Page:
Could Britain be next country to say ‘au revoir’ to e-scooters after Paris ban?



  • 90 per cent of voters in Paris chose to ban rental e-scooters in a referendum held on Sunday
  • Research commissioned by road safety charity, IAM RoadSmart, has revealed that e-scooters are similarly unpopular in Britain, with over two-thirds of respondents stating they would support a ban
  • Analysis from regions across the UK reveals that Londoners and residents of the West Midlands are among those who feel most under threat from e-scooters
  • As casualties involving e-scooters triple in just 12 months, the charity is calling on the government to take action before more road users are seriously injured or killed by e-scooter riders

Road safety charity, IAM RoadSmart, is raising awareness of the dangers of e-scooters following a landmark ban in Paris, which saw residents of the city vote overwhelmingly in favour of banning the controversial battery-powered vehicles.

90 per cent of residents who voted in the French capital were in favour of a ban on the rental scooters amid growing safety concerns, with 459 injuries and 3 deaths attributed to e-scooters in Paris last year.

Findings in IAM RoadSmart’s Safety Culture Report, which surveys over 2,000 UK motorists on opinions of key road safety issues over time, discovered that e-scooters could be facing the same fate in Britain, if public opinion is anything to go by, with over two-thirds (68 per cent) of respondents being in support of a law totally banning e-scooters. 

68 per cent of respondents also stated that the growing number of e-scooters on the roads is a threat to their road safety, with three-quarters (74 per cent) of those over 70-years-old being the age group feeling most threatened by the device, compared to 59 per cent of 17–34-year-olds.

Responses varied according to region, with residents of London and the West Midlands among those who feel most under threat by the growing number of e-scooters – raising the question of whether boroughs of the capital and England’s second city could soon take similar action to decision-makers in Paris.

Not all of those who feel under threat by e-scooters are calling for a blanket ban on the machines, but are instead calling for smarter and stronger ways for them to be used more safely, with 86 per cent of those surveyed stating that they are in support of tougher regulation of the devices. This includes a law restricting e-scooters to cycle lanes only, enforcing age limits on those who are allowed to use them and introducing strict design and construction standards.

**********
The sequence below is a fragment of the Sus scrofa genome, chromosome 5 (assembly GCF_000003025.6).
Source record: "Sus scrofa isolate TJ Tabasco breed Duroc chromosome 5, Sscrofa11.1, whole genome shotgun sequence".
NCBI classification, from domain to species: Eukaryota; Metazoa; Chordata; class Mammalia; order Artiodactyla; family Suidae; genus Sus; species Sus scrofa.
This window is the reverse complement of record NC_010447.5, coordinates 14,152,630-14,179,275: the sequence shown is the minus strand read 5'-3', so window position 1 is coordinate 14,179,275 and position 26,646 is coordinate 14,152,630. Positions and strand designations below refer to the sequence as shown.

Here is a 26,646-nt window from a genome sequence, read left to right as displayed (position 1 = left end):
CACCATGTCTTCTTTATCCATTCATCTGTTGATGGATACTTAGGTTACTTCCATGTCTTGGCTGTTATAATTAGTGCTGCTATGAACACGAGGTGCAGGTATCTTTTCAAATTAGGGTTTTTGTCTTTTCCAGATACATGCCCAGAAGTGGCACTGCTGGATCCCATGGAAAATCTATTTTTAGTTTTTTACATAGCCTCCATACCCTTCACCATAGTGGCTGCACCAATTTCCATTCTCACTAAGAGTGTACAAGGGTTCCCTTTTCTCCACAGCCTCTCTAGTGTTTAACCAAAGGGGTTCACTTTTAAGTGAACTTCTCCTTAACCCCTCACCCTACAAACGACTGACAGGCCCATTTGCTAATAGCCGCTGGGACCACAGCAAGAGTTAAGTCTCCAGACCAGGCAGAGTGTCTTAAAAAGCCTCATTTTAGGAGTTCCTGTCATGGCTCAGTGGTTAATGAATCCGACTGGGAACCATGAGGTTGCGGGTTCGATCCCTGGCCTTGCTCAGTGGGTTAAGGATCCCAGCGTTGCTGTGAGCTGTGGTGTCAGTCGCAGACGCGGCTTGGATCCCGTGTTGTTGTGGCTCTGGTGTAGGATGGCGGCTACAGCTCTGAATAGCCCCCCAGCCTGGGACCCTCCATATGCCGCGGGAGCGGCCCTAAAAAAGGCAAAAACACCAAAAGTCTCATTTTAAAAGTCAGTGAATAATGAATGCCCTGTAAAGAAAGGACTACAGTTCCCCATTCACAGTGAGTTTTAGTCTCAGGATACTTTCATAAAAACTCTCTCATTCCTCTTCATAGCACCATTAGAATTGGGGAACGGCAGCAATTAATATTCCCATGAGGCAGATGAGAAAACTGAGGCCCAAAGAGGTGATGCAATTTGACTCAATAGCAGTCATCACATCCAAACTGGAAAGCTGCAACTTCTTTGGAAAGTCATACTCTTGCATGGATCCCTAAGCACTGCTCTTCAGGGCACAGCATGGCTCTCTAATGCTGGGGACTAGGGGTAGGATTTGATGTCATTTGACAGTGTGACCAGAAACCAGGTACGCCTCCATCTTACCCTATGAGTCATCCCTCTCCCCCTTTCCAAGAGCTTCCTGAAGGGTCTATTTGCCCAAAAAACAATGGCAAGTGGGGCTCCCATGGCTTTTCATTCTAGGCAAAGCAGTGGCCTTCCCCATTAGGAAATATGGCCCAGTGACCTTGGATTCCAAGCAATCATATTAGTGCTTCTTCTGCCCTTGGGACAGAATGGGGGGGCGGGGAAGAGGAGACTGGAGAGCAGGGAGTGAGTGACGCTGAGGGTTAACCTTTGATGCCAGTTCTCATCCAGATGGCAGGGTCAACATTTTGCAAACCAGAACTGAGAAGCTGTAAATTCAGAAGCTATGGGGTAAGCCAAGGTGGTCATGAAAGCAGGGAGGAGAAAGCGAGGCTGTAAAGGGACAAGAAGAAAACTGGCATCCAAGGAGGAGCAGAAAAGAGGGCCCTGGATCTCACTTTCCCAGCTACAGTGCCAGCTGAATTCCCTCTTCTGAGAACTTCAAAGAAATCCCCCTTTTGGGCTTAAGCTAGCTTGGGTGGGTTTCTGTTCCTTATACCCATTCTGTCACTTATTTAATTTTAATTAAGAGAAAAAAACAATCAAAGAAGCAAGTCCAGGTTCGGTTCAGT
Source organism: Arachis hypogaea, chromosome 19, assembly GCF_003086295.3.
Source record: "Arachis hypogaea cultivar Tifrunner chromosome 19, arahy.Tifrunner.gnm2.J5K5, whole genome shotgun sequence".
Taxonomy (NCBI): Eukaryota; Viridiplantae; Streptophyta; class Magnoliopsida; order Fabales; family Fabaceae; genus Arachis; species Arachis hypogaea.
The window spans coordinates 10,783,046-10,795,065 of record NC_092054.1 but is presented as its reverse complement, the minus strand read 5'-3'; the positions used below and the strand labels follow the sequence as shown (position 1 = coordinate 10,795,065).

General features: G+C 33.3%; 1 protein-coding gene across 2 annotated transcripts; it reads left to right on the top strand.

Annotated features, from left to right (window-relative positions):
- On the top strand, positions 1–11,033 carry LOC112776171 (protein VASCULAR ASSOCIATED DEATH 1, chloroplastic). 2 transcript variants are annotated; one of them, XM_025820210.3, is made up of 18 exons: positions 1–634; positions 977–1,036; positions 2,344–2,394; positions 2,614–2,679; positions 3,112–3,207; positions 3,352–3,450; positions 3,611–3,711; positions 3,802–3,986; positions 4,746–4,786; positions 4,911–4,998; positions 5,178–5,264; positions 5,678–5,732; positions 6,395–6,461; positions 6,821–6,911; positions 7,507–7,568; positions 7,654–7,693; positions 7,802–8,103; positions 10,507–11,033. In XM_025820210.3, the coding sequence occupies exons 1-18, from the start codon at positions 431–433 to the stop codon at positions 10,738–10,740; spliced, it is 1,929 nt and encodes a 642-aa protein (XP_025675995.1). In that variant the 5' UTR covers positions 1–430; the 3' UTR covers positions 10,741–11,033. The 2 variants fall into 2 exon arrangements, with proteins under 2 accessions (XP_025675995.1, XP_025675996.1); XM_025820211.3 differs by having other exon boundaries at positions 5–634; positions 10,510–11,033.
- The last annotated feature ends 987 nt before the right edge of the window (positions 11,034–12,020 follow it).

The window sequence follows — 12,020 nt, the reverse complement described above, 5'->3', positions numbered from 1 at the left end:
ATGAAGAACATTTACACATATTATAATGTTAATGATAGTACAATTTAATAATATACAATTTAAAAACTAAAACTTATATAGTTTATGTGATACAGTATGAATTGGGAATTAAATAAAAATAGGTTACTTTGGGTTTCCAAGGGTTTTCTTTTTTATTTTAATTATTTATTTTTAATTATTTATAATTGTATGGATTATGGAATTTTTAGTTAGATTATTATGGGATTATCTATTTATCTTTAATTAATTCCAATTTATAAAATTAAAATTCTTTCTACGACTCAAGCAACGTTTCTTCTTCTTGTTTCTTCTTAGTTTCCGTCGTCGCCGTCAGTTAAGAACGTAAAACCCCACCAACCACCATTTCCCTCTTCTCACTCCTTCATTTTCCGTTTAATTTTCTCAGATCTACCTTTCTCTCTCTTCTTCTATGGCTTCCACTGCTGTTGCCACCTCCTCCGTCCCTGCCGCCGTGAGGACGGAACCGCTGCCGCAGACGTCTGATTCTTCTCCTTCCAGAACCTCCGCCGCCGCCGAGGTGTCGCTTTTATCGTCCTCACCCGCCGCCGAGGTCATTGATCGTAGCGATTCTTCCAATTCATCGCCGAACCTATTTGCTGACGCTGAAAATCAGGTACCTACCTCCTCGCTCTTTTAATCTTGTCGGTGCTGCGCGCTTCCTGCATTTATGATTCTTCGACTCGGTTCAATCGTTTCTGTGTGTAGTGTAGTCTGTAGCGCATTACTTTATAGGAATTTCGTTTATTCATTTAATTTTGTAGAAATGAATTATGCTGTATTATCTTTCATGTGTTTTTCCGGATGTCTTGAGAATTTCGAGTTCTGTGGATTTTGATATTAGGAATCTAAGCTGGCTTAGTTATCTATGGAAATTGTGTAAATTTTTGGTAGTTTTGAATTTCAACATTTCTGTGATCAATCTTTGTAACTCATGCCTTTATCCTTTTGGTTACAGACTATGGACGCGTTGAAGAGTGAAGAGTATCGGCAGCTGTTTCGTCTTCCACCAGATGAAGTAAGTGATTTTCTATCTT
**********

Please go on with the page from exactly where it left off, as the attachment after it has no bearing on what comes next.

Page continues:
This comes after the latest Department for Transport (DfT) statistics revealed that there were 1,434 casualties involving e-scooters in Britain in 2021, of which, 10 people were killed. This is compared to 484 casualties involving e-scooters in 2020, meaning casualties have almost tripled in just 12 months.

Says Neil Greig, Director of Policy and Research at IAM RoadSmart:

“The people of Paris voiced their opinions on e-scooters loud and clear at the voting booths, and our research demonstrates that British road users have similar concerns to our French counterparts. 

“We still await the Transport Bill, meaning there is still no regulation of these vehicles, which can go up to 30mph in some cases. Given the number of collisions we have seen on our roads and pavements involving e-scooters since they have been introduced, the concerns of the public are more than understandable.

“The government must act faster to regulate e-scooters before more injuries are sustained and lives are tragically lost. In the meantime, we would encourage those who wish to use rental e-scooters to ride with caution, vigilance and due attention, keeping themselves, other motorists and pedestrians safe.”

To learn more about IAM RoadSmart, visit

How much of a threat to your personal safety is the growing number of e-scooters?

Region More of a threat


More of a threat


Less of a threat


Less of a threat


London 205 83% 41 17%
West Midlands 132 74% 46 26%
South East 191 71% 77 29%
South West 123 71% 49 29%
North West 160 69% 73 31%
Wales 65 68% 30 32%
East Midlands 94 66% 49 34%
East of England 126 66% 64 34%
Yorkshire and Humber 99 63% 59 37%
Scotland/ Northern Ireland 91 53% 80 47%
North East 35 40% 54 60%


Chris Price
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